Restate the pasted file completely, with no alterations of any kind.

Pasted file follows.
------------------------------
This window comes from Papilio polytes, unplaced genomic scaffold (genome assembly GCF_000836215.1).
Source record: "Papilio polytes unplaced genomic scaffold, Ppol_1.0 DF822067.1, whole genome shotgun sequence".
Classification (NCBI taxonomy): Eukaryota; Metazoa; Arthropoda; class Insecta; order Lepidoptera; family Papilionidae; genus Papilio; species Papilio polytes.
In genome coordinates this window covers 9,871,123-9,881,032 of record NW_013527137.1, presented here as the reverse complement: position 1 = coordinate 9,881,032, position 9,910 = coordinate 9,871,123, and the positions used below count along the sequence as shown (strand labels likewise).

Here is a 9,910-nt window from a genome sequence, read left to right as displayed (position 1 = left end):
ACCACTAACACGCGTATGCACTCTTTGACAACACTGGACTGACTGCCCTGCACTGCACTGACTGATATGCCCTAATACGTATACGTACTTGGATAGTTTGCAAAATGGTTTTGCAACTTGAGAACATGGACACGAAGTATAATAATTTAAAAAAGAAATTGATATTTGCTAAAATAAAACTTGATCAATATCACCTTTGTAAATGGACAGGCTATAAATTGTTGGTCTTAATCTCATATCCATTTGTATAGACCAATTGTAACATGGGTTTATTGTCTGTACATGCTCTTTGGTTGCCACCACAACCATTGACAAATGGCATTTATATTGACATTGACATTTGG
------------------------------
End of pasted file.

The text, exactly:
This window comes from Papilio polytes, unplaced genomic scaffold (genome assembly GCF_000836215.1).
Source record: "Papilio polytes unplaced genomic scaffold, Ppol_1.0 DF822067.1, whole genome shotgun sequence".
Classification (NCBI taxonomy): Eukaryota; Metazoa; Arthropoda; class Insecta; order Lepidoptera; family Papilionidae; genus Papilio; species Papilio polytes.
In genome coordinates this window covers 9,871,123-9,881,032 of record NW_013527137.1, presented here as the reverse complement: position 1 = coordinate 9,881,032, position 9,910 = coordinate 9,871,123, and the positions used below count along the sequence as shown (strand labels likewise).

Here is a 9,910-nt window from a genome sequence, read left to right as displayed (position 1 = left end):
ACCACTAACACGCGTATGCACTCTTTGACAACACTGGACTGACTGCCCTGCACTGCACTGACTGATATGCCCTAATACGTATACGTACTTGGATAGTTTGCAAAATGGTTTTGCAACTTGAGAACATGGACACGAAGTATAATAATTTAAAAAAGAAATTGATATTTGCTAAAATAAAACTTGATCAATATCACCTTTGTAAATGGACAGGCTATAAATTGTTGGTCTTAATCTCATATCCATTTGTATAGACCAATTGTAACATGGGTTTATTGTCTGTACATGCTCTTTGGTTGCCACCACAACCATTGACAAATGGCATTTATATTGACATTGACATTTGG